Pool expects big crowds as heat index reaches 104No matter how hot the weather gets, the pool will stay open.
By: Chris Mueller, The Daily Republic
It might be a good time for a swim.
With the temperature today in Mitchell expected to reach 98 degrees with a heat index of 104, and the National Weather Service forecasting highs above 90 for the rest of the week, Mitchell Recreation Coordinator Kevin DeVries expects locals will come in droves to the city’s pool looking for relief from the heat.
“We’re hoping for good numbers,” he said.
No matter how hot the weather gets, DeVries said the pool will stay open.
“We do have the umbrellas that people can sit under for shade,” DeVries said. “If it gets too hot, people just won’t come.”
Nothing special needs to be done to prepare the pool for the hot weather, he said, and the pool’s staff will operate as it normally does.
“Whether we have 75-degree weather or 95-degree weather, we have to staff it the same,” he said.
Lifeguards will be on the lookout for signs of dehydration in pool-goers.
“We try to watch some of the younger kids to make sure they stay hydrated,” he said. “Obviously, if we’re going to have a ton of kids there, the staff will need to be sharper than normal.”
Besides attracting visitors, Devries said the soaring temperatures could have other benefits for the facility.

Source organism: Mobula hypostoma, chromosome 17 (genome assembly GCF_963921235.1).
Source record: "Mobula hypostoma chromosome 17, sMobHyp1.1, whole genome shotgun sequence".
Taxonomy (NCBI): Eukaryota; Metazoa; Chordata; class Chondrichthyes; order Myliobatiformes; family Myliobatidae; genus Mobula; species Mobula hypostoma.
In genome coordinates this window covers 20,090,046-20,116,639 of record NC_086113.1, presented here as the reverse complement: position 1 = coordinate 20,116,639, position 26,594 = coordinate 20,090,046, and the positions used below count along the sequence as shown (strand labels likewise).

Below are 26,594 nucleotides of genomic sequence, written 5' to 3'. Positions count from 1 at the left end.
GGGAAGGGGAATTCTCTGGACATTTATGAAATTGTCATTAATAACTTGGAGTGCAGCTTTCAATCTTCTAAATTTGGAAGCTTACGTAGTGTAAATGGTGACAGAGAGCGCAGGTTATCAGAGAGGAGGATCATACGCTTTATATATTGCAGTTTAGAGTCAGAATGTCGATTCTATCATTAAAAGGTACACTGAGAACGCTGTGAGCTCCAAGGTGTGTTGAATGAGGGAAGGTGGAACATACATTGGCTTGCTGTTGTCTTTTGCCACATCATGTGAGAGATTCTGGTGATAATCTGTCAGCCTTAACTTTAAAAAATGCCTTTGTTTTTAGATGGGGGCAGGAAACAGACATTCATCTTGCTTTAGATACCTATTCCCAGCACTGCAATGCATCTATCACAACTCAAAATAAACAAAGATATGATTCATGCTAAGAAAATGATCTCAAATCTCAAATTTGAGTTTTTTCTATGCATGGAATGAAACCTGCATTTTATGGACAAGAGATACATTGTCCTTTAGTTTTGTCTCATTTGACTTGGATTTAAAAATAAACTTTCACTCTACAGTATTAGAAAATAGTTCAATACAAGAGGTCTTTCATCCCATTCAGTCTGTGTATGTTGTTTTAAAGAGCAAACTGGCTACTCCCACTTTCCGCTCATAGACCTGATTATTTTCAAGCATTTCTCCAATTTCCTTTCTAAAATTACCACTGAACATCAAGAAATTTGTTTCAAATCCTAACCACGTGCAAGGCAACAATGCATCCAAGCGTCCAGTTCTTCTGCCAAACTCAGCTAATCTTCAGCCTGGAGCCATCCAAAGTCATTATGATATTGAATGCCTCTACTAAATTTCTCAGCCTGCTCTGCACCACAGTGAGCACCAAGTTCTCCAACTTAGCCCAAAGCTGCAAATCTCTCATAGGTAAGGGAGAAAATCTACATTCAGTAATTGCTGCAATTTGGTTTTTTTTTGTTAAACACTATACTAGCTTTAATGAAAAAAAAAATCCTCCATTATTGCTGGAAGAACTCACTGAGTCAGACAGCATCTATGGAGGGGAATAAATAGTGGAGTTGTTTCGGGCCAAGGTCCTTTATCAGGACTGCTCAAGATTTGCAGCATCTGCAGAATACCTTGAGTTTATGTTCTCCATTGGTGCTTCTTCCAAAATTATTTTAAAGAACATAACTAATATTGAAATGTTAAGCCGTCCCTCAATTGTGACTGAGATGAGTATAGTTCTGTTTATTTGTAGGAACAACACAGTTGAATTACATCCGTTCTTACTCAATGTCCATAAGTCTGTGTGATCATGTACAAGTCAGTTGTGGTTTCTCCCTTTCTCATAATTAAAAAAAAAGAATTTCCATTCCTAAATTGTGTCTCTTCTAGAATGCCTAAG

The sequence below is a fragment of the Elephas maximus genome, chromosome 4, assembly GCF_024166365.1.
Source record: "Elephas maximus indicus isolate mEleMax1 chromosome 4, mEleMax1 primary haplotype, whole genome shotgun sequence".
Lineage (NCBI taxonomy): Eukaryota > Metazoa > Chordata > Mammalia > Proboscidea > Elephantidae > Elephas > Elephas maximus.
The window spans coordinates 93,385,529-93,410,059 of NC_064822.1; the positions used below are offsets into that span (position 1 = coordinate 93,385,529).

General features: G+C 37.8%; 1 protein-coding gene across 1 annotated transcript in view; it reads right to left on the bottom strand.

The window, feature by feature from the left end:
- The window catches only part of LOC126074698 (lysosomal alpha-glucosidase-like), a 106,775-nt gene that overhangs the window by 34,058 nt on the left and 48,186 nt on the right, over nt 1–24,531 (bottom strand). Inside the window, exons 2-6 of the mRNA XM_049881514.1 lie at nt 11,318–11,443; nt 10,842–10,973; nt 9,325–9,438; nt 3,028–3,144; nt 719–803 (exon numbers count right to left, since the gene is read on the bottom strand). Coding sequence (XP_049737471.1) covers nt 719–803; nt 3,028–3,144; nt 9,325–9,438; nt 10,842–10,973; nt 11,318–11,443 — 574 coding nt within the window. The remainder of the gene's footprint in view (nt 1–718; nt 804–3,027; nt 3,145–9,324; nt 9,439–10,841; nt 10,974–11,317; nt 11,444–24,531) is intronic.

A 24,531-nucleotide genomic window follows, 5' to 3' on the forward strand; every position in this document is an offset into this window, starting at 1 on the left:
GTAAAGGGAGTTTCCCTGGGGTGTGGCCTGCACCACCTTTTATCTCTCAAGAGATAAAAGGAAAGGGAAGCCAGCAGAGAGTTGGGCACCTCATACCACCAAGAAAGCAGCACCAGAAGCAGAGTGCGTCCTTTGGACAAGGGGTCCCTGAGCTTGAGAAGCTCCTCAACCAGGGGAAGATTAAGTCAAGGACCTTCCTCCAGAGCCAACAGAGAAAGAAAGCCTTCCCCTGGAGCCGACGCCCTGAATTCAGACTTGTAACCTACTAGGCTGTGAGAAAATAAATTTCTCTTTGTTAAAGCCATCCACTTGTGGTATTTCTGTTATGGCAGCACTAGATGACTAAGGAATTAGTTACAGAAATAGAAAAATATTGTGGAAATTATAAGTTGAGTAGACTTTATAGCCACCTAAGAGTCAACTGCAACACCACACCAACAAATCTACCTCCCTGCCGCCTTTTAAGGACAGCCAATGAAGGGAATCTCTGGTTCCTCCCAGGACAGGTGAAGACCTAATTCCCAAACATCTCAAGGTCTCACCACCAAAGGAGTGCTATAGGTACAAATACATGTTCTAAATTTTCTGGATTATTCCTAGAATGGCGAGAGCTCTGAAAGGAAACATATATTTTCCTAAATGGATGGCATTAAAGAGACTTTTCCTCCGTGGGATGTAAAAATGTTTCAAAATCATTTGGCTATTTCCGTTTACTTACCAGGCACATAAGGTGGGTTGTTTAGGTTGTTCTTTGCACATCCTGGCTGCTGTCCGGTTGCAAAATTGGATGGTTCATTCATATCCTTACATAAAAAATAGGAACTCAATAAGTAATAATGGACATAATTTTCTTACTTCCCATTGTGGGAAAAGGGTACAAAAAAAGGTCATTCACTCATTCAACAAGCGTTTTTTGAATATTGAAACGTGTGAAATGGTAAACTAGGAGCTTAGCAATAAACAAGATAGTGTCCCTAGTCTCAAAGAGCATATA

“We’ll likely be able to shut our pool’s heaters down to save on our utility bill,” he said.
If the forecast remains accurate, nature will provide the Mitchell area with plenty of free heat for at least the next few days, and according to National Weather Service meteorologist Marc Chenard, it’s possible the heat wave could last even longer.
“It looks like it’s going to come in varying intensities,” Chenard said. “There are no immediate signs of relief from that.”
Sustained winds between 20 and 25 mph, with gusts of 30 mph or more, rushing in with a mass of warm air from the southwest will accompany the sweltering heat today, but are expected to dissipate as the week progresses, Chenard said.
“It has to do with the air coming off the high plains,” he said. “Once they start heating up, those winds are going to come down to the surface.”
If the heat index remains over 100 degrees for more than a few hours today, Chenard said the weather service will likely issue a heat advisory. Anyone planning to spend time outside should make an effort to limit their exposure to the hot and humid conditions, and make every effort to stay hydrated, he said.
“When it gets that hot, you get dehydrated pretty easily,” Chenard said.
After a mild winter, and a dry, warm spring, Chenard said the area could experience aboveaverage temperatures for much of the summer.
“It’s tough to say for sure, but trends like that do continue,” he said. “With these couple of months, you would tend to lean toward thinking the next couple of months would be above normal as well.”
The high temperature Monday was 88.
Normal high temperatures in late June in Mitchell are in the mid-80s, according to weather service records. Mitchell’s record high for the month was set in 1936 when the temperature reached 111 degrees.
The record low for the month is 31 degrees, which first happened in 1901, and again on two consecutive days in 1946.
No city-run youth sports games have been canceled yet because of the heat, DeVries said.
“We don’t really cancel because of the heat, but we’ll monitor it,” he said.
Some games could be shortened if the heat becomes a problem for players, he added.